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What would cause all tmp tables to be created on disk instead of ram?

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  • What would cause all tmp tables to be created on disk instead of ram?

    I've been running the db for a few hours after my last attempts at solving this, and it is still creating all the tmp tables on disk. Is this something innodb does because of how it handles joins or something?



    It has already created a few thousand tmp tables on disk. What would be some causes of this? I know what causes MySQL to create tmp tables, but I'm not sure why 100% of them are written to the hard drive instead of to the ram. I think I'm doing really well at optimizing things as best I can but this specific stat troubles me because it makes me think that the unused ram (almost 6 out of the 8 gigs available) is being wasted when it could easily satisfy the needs of those tmp table creation requests.

    Any help would be warmly welcomed and greatly appreciated. Thanks in advance for any advice. Big fan of this blog.

  • #2
    Also, do you know if there is a size limit on the VARCHAR field regarding this situation because I changed my mediumtext fields to VARCHAR(17000) (longest body in the table) because I read that MySQL wont write to heap / memory if there is a TEXT / BLOB field in the table for the tmp table and I didn't know if that just made things worse / better / no difference at all.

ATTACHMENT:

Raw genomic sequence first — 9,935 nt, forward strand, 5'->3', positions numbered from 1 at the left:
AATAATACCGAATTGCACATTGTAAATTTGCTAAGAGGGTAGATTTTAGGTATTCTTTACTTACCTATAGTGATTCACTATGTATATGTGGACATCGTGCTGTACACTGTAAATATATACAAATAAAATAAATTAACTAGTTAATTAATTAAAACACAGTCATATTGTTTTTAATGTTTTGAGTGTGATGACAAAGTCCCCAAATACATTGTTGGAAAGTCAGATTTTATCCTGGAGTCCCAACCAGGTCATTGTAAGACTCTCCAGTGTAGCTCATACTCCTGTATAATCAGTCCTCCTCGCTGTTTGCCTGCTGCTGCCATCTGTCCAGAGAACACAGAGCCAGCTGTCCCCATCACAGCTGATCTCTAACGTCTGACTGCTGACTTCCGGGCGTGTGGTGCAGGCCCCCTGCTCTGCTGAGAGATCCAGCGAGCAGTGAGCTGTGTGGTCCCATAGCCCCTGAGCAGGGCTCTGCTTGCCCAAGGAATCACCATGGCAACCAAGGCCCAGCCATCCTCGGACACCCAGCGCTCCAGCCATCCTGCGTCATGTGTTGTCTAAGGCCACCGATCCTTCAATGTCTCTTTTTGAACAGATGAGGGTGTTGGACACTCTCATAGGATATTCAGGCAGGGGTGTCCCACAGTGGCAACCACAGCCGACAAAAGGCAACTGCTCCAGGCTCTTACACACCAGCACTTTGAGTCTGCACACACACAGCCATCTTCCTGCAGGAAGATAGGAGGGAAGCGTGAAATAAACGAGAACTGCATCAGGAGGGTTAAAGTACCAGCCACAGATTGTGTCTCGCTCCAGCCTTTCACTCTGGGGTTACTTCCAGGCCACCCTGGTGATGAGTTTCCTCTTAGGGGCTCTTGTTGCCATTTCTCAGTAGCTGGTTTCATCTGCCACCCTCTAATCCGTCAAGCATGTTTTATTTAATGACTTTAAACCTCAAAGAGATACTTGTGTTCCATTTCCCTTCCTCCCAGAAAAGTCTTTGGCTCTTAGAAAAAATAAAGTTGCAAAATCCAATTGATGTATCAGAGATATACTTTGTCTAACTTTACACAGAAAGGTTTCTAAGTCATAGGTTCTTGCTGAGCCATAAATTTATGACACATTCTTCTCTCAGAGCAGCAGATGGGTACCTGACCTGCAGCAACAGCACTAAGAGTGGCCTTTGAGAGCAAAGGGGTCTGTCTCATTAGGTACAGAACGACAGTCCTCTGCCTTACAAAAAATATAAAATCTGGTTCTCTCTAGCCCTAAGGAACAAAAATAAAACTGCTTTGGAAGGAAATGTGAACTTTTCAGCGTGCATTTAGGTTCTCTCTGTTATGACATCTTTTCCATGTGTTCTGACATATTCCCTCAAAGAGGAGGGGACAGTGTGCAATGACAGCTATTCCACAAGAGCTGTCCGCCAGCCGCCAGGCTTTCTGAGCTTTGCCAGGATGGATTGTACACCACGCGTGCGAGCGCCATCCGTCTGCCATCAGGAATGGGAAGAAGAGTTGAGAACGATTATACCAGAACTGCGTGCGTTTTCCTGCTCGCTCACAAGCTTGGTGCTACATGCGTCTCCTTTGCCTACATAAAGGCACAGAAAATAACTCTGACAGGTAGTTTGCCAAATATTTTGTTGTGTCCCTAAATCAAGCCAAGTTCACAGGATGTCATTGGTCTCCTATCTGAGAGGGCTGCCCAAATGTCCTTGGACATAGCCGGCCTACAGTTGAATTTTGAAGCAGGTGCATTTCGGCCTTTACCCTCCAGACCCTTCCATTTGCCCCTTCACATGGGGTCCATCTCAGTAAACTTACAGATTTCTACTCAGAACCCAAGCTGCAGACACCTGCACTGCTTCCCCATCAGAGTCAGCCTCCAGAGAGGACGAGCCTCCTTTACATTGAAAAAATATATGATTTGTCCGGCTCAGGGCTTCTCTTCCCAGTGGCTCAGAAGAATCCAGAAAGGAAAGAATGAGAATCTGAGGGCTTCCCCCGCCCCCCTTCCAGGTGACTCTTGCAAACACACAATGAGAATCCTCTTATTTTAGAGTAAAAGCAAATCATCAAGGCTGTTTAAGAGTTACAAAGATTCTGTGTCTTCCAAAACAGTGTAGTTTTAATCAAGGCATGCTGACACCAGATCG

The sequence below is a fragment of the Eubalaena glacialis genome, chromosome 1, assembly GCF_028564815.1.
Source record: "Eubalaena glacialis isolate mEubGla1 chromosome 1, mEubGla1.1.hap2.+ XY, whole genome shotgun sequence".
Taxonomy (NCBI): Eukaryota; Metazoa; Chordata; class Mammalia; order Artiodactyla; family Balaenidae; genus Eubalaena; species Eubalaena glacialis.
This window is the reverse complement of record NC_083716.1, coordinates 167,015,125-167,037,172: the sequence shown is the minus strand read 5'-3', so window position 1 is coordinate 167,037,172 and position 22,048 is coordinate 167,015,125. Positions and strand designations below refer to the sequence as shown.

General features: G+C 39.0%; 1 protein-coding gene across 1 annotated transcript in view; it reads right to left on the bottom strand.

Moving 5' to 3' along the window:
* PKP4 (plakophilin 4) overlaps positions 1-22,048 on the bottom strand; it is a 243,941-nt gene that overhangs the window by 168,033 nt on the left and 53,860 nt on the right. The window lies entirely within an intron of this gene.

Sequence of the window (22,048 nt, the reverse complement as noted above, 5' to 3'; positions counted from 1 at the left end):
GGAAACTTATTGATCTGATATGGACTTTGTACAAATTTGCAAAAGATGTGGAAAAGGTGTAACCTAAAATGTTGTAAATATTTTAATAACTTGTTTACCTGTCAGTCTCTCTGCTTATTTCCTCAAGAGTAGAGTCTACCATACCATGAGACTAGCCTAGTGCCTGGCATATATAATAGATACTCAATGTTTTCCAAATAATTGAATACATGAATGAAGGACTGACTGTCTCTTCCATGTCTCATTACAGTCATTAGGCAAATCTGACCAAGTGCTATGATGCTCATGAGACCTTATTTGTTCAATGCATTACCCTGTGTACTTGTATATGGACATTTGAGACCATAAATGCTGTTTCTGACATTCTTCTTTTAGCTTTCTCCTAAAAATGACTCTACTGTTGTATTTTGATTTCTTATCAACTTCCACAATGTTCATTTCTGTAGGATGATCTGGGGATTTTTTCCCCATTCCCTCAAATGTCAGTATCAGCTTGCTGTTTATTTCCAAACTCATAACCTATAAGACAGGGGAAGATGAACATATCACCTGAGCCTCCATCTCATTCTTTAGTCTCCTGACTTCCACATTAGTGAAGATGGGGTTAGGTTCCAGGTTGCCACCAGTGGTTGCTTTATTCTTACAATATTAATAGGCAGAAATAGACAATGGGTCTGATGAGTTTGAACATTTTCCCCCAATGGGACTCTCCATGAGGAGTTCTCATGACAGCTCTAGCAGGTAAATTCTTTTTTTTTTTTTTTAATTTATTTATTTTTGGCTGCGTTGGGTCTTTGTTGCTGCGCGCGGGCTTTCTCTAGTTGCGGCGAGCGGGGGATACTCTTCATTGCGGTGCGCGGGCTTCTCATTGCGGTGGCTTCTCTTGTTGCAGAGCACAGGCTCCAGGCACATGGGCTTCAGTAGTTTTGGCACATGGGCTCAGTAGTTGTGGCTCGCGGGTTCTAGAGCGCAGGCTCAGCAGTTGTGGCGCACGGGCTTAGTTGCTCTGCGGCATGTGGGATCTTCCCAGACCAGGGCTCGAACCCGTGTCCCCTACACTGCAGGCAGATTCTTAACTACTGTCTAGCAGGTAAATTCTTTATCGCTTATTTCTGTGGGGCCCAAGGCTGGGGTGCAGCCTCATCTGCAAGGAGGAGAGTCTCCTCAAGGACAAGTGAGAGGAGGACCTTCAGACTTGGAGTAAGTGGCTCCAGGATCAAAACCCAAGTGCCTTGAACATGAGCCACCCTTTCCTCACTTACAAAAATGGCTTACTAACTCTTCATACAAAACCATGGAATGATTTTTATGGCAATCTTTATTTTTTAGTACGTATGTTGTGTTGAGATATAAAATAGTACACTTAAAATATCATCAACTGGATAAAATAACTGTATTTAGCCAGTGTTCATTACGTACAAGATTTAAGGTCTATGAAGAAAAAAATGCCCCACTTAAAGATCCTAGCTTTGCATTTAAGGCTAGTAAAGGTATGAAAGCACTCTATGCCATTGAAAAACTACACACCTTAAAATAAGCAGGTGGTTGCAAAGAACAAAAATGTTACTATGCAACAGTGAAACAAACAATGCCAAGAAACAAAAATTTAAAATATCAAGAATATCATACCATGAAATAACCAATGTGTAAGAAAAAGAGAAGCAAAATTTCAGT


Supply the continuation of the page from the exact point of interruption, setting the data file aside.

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    • #3
      What settings do you have on the:
      sort_buffer_size

      Usually I connect a lot of temporary tables with the sort_buffer_size.

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      • #4
        I have it set to 64M currently. For the sake of testing I'll change this number to 512M and see if that produces any less tmp tables on disk. After 12 hours there have been roughly 31k tmp tables. I'll let you know how it ends up. )

        Initially the prognosis is the same. 100% of the tmp tables are still being written to disk from everything i can see. RAM usage is still very low. It's quite frustrating.

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        • #5
          Ok, what are your settings for:
          tmp_table_size
          heap_table_size
          ?

          The lower of these two will set the limit for the size of in memory tables.

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          • #6